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Carbon-Arc Gasification of Biomass Solutions

David Wallman
Year: 1999
Keywords: carbon-arc, gasification, biomass, gas, hydrogen, oxide, helium, electrical, energy. voltage, current

A Biomass Gasification Process converts organic feedstock solutions into a unique, hydrogen-based gas. The Process used forced, rapid oxidation of means of a low voltage, high current DC carbon-arc immersed in an aqueous biomass solution.

Use of direct current forces oxidation of the anode, while carbon from the biomass solution is electroplated onto the cathode. This produces a gas which is an oxide of carbon, in combination with hydrogen. With proper electrical input and control of the carbon-arc, the mass of the carbon electrodes will be maintained through electroplating of the carbon.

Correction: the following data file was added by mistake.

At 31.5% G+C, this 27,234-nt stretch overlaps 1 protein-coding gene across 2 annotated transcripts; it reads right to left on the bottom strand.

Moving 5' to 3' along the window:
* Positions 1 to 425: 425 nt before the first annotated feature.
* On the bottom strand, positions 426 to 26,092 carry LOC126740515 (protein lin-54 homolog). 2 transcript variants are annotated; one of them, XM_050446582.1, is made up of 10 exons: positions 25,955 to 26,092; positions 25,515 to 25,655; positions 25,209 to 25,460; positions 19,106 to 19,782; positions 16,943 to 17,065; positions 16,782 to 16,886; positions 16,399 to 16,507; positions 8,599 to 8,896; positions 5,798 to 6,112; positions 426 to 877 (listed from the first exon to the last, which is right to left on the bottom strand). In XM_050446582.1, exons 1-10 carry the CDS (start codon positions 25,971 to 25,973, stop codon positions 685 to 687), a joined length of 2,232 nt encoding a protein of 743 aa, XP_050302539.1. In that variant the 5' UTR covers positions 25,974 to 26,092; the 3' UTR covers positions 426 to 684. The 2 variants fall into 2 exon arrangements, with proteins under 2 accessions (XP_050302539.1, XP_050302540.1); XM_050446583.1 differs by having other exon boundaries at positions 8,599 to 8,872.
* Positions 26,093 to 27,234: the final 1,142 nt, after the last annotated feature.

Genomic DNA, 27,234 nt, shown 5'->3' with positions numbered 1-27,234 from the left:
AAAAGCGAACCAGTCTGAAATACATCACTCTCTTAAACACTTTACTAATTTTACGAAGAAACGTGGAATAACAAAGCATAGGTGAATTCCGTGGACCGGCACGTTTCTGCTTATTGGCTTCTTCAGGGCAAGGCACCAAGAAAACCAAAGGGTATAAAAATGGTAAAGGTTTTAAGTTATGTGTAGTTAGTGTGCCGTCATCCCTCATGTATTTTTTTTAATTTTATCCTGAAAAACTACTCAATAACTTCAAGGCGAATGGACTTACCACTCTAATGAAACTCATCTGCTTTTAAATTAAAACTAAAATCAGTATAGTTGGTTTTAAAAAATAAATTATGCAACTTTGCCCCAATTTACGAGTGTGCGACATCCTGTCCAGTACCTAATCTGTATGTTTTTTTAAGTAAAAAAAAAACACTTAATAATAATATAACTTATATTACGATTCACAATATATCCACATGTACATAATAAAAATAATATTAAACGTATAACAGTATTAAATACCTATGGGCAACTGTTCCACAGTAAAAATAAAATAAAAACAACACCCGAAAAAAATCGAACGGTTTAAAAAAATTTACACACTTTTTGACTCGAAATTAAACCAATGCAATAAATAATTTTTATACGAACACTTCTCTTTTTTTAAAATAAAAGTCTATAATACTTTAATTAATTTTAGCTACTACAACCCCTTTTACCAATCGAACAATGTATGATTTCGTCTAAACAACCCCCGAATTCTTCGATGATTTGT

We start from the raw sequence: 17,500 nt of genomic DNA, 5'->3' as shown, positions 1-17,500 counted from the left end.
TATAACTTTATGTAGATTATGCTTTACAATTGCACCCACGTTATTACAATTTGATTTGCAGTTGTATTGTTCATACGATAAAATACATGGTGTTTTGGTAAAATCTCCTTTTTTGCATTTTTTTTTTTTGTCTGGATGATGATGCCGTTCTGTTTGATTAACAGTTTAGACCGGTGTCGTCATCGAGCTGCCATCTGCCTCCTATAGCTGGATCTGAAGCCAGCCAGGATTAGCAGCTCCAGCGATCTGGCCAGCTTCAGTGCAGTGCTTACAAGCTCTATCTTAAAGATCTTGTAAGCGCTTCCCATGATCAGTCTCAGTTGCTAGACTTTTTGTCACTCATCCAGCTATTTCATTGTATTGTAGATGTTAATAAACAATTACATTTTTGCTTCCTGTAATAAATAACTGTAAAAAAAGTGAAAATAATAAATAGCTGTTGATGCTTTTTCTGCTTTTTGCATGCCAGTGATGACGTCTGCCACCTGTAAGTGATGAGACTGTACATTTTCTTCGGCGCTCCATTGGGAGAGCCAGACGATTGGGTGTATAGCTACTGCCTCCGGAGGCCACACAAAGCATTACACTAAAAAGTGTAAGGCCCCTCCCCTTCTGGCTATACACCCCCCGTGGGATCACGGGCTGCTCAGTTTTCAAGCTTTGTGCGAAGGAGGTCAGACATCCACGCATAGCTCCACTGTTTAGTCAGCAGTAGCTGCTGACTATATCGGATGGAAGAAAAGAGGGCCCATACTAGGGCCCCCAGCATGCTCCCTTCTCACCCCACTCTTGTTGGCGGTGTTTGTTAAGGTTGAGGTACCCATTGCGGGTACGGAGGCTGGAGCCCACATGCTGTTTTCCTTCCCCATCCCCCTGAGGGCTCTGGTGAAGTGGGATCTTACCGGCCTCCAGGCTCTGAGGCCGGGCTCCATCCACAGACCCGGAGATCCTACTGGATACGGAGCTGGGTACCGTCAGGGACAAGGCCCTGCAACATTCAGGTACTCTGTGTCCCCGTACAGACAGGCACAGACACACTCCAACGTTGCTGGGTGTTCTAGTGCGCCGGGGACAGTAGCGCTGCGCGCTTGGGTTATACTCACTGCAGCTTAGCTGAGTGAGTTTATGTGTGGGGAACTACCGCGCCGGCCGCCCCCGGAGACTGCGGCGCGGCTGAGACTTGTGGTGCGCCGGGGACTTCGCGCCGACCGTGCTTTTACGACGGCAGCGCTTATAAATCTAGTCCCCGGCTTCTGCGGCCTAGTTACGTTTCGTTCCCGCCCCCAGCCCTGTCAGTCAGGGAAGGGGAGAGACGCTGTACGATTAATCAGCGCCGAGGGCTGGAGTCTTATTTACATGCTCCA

Gas chromatography indicates the gas is COH2, resembling water gas or synthesis gas. However, the gas (Carbo-hydrogen TM) possesses unique properties. Analytical testing indicates the gas is stable and may be a compound. Comparative calorimetry shows an energy content of the gas to be 550 BTU/ft3. Ignition of the gas produces water vapor and carbin dioxide. Gas chromatography has also indicated helium in the gas as high as 60 ppm in some samples.

Conversion efficiency measurements for the gas produced show an increase in system enthalpy of at least 27% to 44%, compared to the electrical input energy to the Process. Properties of the gas allow its use as a fuel and a chemical raw material. This Process provides an extraordinary opportunity for use of renewable biomass materials worldwide.